Alberta to give $170 million in extra funding to operators of seniors homes
New funding will be retroactive to March 15, health minister says
The province will give $14.2 million a month in extra funding to the operators of continuing-care centres, nursing homes and assisted-living facilities to pay for more staff and for extra cleaning during the COVID-19 pandemic, says Alberta's health minister.
Tyler Shandro announced the new funding, which will be retroactive to March 15, at a news conference on Tuesday.
The funding will cost the province about $170 million this year, Shandro said.
Operators will be required to report how they spend the money, the province said in a news release, and facilities will need to return money not spent on COVID-related purposes.
The extra funding will continue until the orders from Alberta's chief medical officer of health are lifted and will be distributed in co-ordination with Alberta Health Services and Alberta Seniors and Housing.
33 new cases
Alberta reported 33 new cases of COVID-19 on Tuesday, the lowest daily number since April 9.
A total of 201 new cases were identified over the past four days, fewer than the province reported on May 1 alone.
No new deaths were reported.
Though Stage 1 of Alberta's relaunch plan is well underway, the chief medical officer of health said it's too early to see the full impact of reopening much of the province.
"So far the numbers are good, they're very stable, which is excellent, that's what I would want to see," said Dr. Deena Hinshaw.
It's important to remember that while the incubation period is up to 14 days the average incubation period is five to eight days, she said. Since the reopening happened on Thursday, this week will be critical, with a more accurate understanding of the impact likely available by mid-week.
"I expect over the next couple of days as we see the daily case counts, that's what we're going to be looking to very closely," Hinshaw said.
"But certainly the numbers to date have been good, and I commend those in Calgary and Brooks who are taking the necessary measures even as retail businesses have opened, and some additional activities have opened, to continue to follow the public health measures to prevent transmission.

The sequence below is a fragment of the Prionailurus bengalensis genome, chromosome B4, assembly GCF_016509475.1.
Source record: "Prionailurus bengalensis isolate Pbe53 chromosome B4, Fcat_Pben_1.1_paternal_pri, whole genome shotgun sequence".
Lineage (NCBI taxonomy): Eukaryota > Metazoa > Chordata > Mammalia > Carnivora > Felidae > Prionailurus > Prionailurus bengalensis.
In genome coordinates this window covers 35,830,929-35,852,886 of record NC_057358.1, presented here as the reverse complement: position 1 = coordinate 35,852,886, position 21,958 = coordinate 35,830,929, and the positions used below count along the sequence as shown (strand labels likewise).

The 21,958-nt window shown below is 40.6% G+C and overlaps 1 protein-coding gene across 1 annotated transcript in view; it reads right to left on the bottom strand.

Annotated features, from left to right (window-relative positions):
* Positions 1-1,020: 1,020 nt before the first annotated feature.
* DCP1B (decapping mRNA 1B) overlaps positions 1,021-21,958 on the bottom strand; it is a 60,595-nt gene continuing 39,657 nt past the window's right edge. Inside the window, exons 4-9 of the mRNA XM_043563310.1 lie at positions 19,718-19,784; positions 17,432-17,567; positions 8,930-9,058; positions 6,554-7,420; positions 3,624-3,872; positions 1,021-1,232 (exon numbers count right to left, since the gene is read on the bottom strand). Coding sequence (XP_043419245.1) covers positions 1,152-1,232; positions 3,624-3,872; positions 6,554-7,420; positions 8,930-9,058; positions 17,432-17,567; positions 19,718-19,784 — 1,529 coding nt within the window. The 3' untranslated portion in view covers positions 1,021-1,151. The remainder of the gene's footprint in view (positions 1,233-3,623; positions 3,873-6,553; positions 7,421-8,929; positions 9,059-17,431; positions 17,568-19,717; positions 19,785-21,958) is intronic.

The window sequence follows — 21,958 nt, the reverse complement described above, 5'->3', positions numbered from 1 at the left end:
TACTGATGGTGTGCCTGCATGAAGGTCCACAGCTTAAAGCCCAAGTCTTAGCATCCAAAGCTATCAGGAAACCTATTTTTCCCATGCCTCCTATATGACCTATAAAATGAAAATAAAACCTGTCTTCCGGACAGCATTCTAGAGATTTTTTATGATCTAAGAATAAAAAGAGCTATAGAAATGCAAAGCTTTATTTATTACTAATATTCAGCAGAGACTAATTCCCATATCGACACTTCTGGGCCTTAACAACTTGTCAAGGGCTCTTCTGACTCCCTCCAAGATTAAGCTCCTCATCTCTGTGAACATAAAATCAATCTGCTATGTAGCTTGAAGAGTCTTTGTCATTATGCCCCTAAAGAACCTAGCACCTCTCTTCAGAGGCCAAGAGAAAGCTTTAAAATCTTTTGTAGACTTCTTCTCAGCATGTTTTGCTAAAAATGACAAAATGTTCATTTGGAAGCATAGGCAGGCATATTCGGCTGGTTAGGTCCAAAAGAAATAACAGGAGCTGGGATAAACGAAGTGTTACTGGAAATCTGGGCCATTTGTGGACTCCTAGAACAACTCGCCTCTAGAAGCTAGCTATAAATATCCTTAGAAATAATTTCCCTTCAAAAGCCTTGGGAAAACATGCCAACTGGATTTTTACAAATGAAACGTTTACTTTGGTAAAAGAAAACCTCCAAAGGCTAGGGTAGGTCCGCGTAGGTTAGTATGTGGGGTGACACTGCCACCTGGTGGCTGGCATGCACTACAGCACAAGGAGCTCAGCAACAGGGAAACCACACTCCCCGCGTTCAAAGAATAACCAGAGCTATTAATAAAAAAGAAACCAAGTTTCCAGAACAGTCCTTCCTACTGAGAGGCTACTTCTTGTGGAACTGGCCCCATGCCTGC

"And also those who have come forward to offer to be tested though they have no symptoms. That also is going to help us get a better understanding of what kind of infection rate there is in the community."
More asymptomatic test results
Laboratories have received results from more than 3,400 tests done on asymptomatic people in Calgary, she said, with 430 of those tests done on close contacts of confirmed cases. In that group, there were 75 positive results.
"There were only 48 positive results in the remaining 3,000 people tested, showing that the likelihood of infection is much greater when there is a known exposure," she said.
Those who signed up for asymptomatic testing before Monday will be offered tests this week.
"We need to remember that being safe, while relaunching the economy, can save lives," Hinshaw said. "The virus is still with us and we must do everything we can to prevent the spread at home, when we are out, and when we are at work.
"I want to remind you that working remotely where possible is still recommended until Stage 2 of our relaunch."
Hinshaw said she is often asked about the pandemic response adopted by Sweden, where the government put minimum stay-at-home or physical-distancing orders in place and instead recommended that people take such steps wherever possible.
That country has seen more than 30,000 cases of COVID-19 and reported more than 3,700 deaths.
"I, too, have been following Sweden's experience," Hinshaw said. "There are a few things to note about the impacts they have felt, and the differences between Sweden and Alberta.
More than half of all households in Sweden are single-person households, she said, which makes physical distancing much easier. In Alberta, less than one-quarter of all households have only one person. Sweden capped gatherings at 50 people, closed high schools and post-secondary institutions, she said, and enforced physical-distancing restrictions where they were needed.
"Sweden's advice-based rather than regulatory approach came at some cost," Hinshaw said. "As of yesterday, their toll was 3,698 deaths. That is 36 deaths per 100,000 in their population, which is 12 times Alberta's rate of three per 100,000 population.
"In addition, their ICU admission rate was 18 times Alberta's."
'Costs to every choice'
Despite Sweden's less stringent approach to the pandemic, their economy has shrunk in a similar way to neighbouring countries that used much more aggressive containment measures, she said.
"My point is not that there is one right or wrong way to deal with the pandemic, but rather that there are costs to every choice. In Sweden, there has been a cost of higher death rates.
"In Alberta, as elsewhere around the world, there has been a cost of temporary restrictions on some freedoms. We have not seen a high attack rate or death toll here because Albertans have protected each other by our actions."
As of Tuesday, 61 people were in Alberta hospitals with COVID-19, eight of them in intensive care beds.
There were 1,004 active cases in the province on Tuesday, with 5,584 people listed as recovered. The total number of deaths remained at 128.
With the daily number of COVID-19 cases down over the past few days, Hinshaw will no longer hold daily news conferences to update the numbers.
She is scheduled to host two live updates this week, one Tuesday and another on Thursday, while next week she will speak on Monday, Wednesday and Friday.